The cooling element according to the invention comprises a housing part 1, provided with a channel system 4 for the cooling water circulation, and a lining formed of ceramic elements 2 applied to at least part of the surface of the housing part. The elements 2 of the ceramic lining are attached to the housing part 1 by means of a soldering/brazing agent in a way that results in a good thermal contact between the ceramic part and the housing part. The housing part 1 of the cooling element is typically made of copper, for example. Advantageously the housing part 1 of the cooling element is made for instance by casting, such as by draw casting. The housing part is provided with a channel system 6 for the cooling water circulation. Typically the channel system 4 is made by working, for instance by drilling, or in connection with the casting. At least one of the surfaces of the housing part 1 is provided with grooves 3, where there are arranged elements 2 of the ceramic lining, typically fireproof bricks. In between the housing part 1 of the cooling element and the ceramic elements 2, there is made a joint enabling a good thermal contact by means of a soldering/brazing agent. The ceramic elements 2 are arranged to be held in the grooves in a shape-locking fashion, when the element is in a position where the groove opens downwardly. The grooves 3 can be for instance narrowing at the groove bottom towards the element surface, in which case the groove width W1 at the groove bottom is larger than the groove width W2 on the surface level. In a typical embodiment, the groove width W2 on the housing part surface level is 2-10 mm narrower than the groove width W1 at the groove bottom. The dimensional tolerance between the grooves 3 and the ceramic lining elements 2 is arranged to be such that the ceramic elements 2 can be inserted in the grooves 3 at the ends thereof, from the side of the element housing part. In between the ceramic elements 2 and the housing part 1, at least at the junction surfaces, there is applied an intermediate layer of the soldering/brazing agent, with a melting temperature that is lower than the melting temperature of the pieces to be joined. The soldering/brazing agent can be brought in the joint for instance in the form of foil or powder. The soldering/brazing agent can also be readily included in at least one of the parts to be joined. For instance, the elements of a ceramic lining can include a layer of soldering/brazing agent on the junction surface, in which case said elements are immersed in the molten soldering/brazing agent prior to installing them in the grooves of the housing part. In that case a soldering/brazing agent layer is absorbed in the surface of the ceramic lining element. The soldering/brazing agent can be for example a copper-based alloy with a melting temperature within the range of 400-7000° C.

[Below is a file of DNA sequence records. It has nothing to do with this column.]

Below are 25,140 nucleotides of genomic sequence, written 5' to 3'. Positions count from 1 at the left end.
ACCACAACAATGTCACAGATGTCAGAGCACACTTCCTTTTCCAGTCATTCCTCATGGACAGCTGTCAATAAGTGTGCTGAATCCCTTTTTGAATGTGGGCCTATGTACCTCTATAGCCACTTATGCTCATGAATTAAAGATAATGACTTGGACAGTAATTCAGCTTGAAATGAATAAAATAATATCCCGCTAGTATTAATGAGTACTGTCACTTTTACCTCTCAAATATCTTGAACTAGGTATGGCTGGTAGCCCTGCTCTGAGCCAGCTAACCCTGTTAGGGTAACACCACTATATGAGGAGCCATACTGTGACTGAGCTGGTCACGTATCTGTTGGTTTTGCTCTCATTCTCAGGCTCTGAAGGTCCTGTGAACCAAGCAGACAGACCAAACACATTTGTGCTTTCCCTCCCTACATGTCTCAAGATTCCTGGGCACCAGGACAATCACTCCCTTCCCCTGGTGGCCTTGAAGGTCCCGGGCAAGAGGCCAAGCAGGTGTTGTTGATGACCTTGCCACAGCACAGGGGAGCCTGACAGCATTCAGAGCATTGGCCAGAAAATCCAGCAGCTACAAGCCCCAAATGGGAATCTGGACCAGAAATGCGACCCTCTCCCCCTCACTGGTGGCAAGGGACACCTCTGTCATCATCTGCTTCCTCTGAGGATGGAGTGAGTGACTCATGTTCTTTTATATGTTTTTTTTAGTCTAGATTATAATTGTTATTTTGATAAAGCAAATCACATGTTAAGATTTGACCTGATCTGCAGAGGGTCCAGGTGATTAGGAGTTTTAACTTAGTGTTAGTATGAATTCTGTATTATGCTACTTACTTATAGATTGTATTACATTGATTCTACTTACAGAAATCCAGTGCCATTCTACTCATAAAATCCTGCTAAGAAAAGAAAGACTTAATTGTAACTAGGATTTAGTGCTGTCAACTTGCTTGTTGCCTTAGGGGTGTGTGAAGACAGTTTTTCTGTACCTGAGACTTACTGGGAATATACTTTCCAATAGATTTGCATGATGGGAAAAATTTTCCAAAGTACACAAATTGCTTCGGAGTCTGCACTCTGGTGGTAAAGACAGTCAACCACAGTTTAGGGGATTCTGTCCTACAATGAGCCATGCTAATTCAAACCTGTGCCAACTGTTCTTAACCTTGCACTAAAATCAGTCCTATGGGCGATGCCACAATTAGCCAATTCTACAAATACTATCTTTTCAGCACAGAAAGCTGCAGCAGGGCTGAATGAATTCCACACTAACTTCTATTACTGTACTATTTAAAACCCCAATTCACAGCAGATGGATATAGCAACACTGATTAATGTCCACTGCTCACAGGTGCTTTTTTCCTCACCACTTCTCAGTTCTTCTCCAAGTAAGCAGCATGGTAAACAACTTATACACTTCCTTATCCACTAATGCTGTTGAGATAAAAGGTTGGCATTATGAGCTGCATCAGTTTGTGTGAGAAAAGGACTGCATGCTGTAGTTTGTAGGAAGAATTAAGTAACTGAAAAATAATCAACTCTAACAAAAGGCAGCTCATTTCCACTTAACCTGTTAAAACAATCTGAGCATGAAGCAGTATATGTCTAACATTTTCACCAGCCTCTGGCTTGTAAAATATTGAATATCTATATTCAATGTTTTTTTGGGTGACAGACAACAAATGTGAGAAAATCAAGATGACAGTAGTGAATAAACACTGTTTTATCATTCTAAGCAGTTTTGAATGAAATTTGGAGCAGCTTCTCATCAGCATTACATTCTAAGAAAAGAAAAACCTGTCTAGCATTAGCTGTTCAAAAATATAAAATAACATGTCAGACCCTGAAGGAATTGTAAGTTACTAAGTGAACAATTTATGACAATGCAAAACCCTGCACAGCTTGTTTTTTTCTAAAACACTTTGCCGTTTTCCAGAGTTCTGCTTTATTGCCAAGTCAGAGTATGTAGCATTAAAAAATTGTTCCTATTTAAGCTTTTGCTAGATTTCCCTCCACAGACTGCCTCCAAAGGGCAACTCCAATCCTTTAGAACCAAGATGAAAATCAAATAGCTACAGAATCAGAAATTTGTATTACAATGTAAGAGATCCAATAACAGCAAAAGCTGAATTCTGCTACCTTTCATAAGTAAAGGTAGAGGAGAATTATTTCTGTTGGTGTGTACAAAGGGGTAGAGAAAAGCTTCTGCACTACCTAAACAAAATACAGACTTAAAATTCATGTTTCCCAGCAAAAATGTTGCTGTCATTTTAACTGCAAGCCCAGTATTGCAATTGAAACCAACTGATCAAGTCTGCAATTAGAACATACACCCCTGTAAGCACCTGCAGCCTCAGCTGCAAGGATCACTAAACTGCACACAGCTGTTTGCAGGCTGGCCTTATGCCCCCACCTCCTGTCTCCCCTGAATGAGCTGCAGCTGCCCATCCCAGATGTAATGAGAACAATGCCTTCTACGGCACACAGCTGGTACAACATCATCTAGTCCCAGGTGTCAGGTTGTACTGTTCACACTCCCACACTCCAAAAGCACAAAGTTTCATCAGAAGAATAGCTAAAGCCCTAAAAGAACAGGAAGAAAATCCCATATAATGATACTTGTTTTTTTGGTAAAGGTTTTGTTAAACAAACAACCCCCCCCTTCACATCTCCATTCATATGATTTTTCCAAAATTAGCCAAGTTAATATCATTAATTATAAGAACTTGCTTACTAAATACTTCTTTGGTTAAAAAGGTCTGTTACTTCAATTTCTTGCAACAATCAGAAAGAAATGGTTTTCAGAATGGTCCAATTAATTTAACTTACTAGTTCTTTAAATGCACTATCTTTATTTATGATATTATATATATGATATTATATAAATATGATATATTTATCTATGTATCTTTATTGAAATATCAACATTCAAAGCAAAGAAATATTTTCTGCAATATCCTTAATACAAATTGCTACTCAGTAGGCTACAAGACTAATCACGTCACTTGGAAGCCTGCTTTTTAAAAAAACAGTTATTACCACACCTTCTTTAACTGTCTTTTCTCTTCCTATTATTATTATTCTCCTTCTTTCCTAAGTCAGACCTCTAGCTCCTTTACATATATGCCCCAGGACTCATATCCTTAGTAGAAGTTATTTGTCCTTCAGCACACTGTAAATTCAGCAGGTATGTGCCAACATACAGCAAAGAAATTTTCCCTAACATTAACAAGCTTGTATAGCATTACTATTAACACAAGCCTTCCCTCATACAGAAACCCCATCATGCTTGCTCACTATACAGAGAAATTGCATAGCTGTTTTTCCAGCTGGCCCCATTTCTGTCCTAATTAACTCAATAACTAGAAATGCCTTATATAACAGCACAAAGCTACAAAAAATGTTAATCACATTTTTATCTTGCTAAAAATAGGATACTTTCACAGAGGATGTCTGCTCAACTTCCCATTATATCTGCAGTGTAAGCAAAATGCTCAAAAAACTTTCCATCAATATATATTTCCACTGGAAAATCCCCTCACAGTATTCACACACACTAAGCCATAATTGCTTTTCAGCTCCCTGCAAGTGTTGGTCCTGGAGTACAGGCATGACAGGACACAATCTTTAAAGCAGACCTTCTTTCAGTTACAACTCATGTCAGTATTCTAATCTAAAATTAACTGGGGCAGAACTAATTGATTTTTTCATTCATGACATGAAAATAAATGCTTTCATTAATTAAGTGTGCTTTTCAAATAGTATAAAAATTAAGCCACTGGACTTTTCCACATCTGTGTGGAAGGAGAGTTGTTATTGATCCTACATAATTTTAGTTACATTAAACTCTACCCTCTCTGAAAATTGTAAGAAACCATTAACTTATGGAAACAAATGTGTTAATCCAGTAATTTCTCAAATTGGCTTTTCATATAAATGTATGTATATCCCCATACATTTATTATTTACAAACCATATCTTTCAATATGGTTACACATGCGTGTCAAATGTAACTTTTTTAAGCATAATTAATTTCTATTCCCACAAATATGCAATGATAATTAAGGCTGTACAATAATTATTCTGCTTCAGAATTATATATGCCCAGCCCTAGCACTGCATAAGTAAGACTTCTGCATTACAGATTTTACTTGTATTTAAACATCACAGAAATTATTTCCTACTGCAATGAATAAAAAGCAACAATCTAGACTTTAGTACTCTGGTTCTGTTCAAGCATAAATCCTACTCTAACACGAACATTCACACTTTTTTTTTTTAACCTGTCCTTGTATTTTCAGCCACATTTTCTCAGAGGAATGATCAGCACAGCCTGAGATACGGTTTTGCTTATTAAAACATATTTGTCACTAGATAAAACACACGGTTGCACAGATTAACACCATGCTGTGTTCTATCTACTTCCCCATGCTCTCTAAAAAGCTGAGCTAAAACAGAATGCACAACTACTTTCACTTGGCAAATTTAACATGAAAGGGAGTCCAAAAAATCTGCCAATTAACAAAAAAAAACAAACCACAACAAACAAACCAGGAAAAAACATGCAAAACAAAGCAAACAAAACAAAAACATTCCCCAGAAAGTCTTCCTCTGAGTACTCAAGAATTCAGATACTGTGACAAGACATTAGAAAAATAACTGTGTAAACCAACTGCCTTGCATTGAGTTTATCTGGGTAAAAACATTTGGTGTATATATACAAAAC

When the ceramic lining elements 2, for instance fireproof bricks, and the soldering/brazing agent are arranged in the groove, the junction area of at least the pieces to be joined together is heated up to a temperature where the soldering/brazing agent melts and makes a good thermal contact between the bricks and the housing part. It is also possible to bring more soldering/brazing agent to the junction area during the heating process. The heating can be carried out in the same step where a possible blocking joint of the cooling channel is made.